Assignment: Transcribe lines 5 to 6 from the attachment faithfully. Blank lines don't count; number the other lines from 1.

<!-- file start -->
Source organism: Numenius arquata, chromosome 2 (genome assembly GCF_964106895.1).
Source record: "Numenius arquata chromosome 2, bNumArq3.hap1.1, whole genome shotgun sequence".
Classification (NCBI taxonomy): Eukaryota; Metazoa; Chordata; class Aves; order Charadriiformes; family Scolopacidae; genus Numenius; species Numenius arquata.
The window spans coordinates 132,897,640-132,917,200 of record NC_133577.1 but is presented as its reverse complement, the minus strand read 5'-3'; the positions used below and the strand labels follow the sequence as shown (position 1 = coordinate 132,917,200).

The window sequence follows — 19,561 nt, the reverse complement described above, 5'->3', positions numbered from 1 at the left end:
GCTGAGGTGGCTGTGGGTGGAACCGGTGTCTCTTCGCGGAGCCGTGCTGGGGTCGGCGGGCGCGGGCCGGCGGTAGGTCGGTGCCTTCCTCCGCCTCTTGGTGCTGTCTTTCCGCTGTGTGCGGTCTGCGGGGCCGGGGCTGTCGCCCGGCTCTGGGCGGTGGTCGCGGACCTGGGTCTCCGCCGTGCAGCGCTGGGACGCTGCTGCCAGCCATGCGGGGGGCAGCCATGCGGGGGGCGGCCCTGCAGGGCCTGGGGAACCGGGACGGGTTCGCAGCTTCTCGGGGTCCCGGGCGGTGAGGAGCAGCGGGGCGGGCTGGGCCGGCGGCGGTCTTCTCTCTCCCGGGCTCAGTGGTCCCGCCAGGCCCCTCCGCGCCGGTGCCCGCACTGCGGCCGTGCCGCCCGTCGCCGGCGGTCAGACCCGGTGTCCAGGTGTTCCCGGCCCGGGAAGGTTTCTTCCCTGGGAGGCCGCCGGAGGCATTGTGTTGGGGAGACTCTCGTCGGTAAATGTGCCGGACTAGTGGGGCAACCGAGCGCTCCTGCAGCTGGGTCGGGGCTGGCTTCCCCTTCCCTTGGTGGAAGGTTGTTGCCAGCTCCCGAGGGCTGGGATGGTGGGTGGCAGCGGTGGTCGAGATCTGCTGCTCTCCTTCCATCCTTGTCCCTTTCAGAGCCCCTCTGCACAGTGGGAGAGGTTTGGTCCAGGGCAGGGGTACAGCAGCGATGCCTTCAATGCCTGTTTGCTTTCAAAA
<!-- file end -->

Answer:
The window sequence follows — 19,561 nt, the reverse complement described above, 5'->3', positions numbered from 1 at the left end:
GCTGAGGTGGCTGTGGGTGGAACCGGTGTCTCTTCGCGGAGCCGTGCTGGGGTCGGCGGGCGCGGGCCGGCGGTAGGTCGGTGCCTTCCTCCGCCTCTTGGTGCTGTCTTTCCGCTGTGTGCGGTCTGCGGGGCCGGGGCTGTCGCCCGGCTCTGGGCGGTGGTCGCGGACCTGGGTCTCCGCCGTGCAGCGCTGGGACGCTGCTGCCAGCCATGCGGGGGGCAGCCATGCGGGGGGCGGCCCTGCAGGGCCTGGGGAACCGGGACGGGTTCGCAGCTTCTCGGGGTCCCGGGCGGTGAGGAGCAGCGGGGCGGGCTGGGCCGGCGGCGGTCTTCTCTCTCCCGGGCTCAGTGGTCCCGCCAGGCCCCTCCGCGCCGGTGCCCGCACTGCGGCCGTGCCGCCCGTCGCCGGCGGTCAGACCCGGTGTCCAGGTGTTCCCGGCCCGGGAAGGTTTCTTCCCTGGGAGGCCGCCGGAGGCATTGTGTTGGGGAGACTCTCGTCGGTAAATGTGCCGGACTAGTGGGGCAACCGAGCGCTCCTGCAGCTGGGTCGGGGCTGGCTTCCCCTTCCCTTGGTGGAAGGTTGTTGCCAGCTCCCGAGGGCTGGGATGGTGGGTGGCAGCGGTGGTCGAGATCTGCTGCTCTCCTTCCATCCTTGTCCCTTTCAGAGCCCCTCTGCACAGTGGGAGAGGTTTGGTCCAGGGCAGGGGTACAGCAGCGATGCCTTCAATGCCTGTTTGCTTTCAAAA